I don’t normally get to watch much television when I’m at home so I constantly feel out of the loop when people discuss the latest Scandi-noir or emotionally-charged drama. By the time I organise myself enough to give it a go, we’re into series three and I can make neither head nor tail of who’s doing what to whom. Still less of the television I watch in the UK contains ads, though I used to love the ads as a child. The ones I have seen have usually contain that irritating rotund tenor or the meerkats with the unaccountably eastern European accents. Fair to say, I haven’t exactly been swept away by the passion of the things.
When I’m away, though, I like to switch on the television and since I’m alone I can do so without encountering the OH’s disapproving frown. Television is a great way to sample what makes the local people tick. (Obergürgl’s mountain webcams are particularly riveting.) When I’m in India I tend to watch the rather repetitive and inoffensively dull BBC World, just so that I don’t feel that I’ve fallen off the face of the earth. Sometimes, looking for adventure, I stray from this and flick through the Babel of Indian channels.
Having hundreds of channels to choose can give one a more nuanced feel for the surrounding culture and sub cultures. I observe the contrast, for example, in the way young Indian in advertisements behave with what I have experienced of the conservative, modest behaviour of many of my cousins. I don’t know why but I still find Indian girls in Mumbai advertisements cavorting in tiny shorts by a swimming pool fairly shocking despite owning several pairs of the things myself.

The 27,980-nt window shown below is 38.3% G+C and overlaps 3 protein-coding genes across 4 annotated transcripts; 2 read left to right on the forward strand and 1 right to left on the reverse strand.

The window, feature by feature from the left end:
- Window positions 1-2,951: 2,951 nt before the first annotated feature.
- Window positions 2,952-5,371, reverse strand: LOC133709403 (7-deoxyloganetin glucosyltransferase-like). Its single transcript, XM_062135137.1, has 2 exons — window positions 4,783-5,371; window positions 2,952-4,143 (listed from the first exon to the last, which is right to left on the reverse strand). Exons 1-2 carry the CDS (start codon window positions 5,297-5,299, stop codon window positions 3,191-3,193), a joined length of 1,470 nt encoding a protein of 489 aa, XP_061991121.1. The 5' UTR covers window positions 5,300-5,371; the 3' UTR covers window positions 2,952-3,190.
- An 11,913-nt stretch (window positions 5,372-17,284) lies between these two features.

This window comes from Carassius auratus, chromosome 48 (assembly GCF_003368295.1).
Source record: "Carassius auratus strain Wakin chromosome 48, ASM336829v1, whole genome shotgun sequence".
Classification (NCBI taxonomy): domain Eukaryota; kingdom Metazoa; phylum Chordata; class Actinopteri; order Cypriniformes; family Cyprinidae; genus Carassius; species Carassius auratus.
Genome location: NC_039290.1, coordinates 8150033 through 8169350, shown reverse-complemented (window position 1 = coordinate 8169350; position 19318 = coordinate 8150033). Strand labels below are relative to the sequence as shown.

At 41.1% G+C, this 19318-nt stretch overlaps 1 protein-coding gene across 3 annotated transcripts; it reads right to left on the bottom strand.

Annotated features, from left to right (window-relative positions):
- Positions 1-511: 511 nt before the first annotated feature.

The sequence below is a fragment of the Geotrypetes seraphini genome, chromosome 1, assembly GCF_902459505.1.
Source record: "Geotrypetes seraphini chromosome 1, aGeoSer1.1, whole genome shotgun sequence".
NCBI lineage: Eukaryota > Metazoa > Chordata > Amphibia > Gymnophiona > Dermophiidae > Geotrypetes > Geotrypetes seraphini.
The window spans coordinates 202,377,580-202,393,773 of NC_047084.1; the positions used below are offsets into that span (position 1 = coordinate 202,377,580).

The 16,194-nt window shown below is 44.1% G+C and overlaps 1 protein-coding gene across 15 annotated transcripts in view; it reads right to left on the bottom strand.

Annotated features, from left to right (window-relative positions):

I thought it might be interesting to share some of the advertisements I’ve caught on Indian TV, which seem to tap into the concerns of their target audiences. One of the most striking things has been the preoccupation with fair skin. Oh, I know that’s always been there: people have always commented on my children’s fair skin, for example, and the Indian matrimonial ads are full of people with a “wheatish,” complexion. In Indian culture, you see, having a fair skin denotes that one does not have to spend long hours toiling outside in the burning sun. Contrast this pale and interesting Asian beauty ideal with the tangerine-faced aspirations of some of our slebs.
Have a look first at this infomercial from FairLook:
Just looking on Youtube, you can find a few spoofs of this, and critiques of the desperation many feel about achieving the fair skin ideal. I am casting a bitter eye at Indians who complain of Western racism who still defend and even justify this sort of thing. It’s bleach, for goodness’ sake. These ads are encouraging desperate people to bleach their skin. There’s even a skin lightening treatment in the beauty salon of this plush hotel.
And here is another current ad, for Maybelline powder foundation. I have to say, my Nars setting powder achieves a similar whitening effect but I think I can look like a queasy ghost if I apply too much by mistake.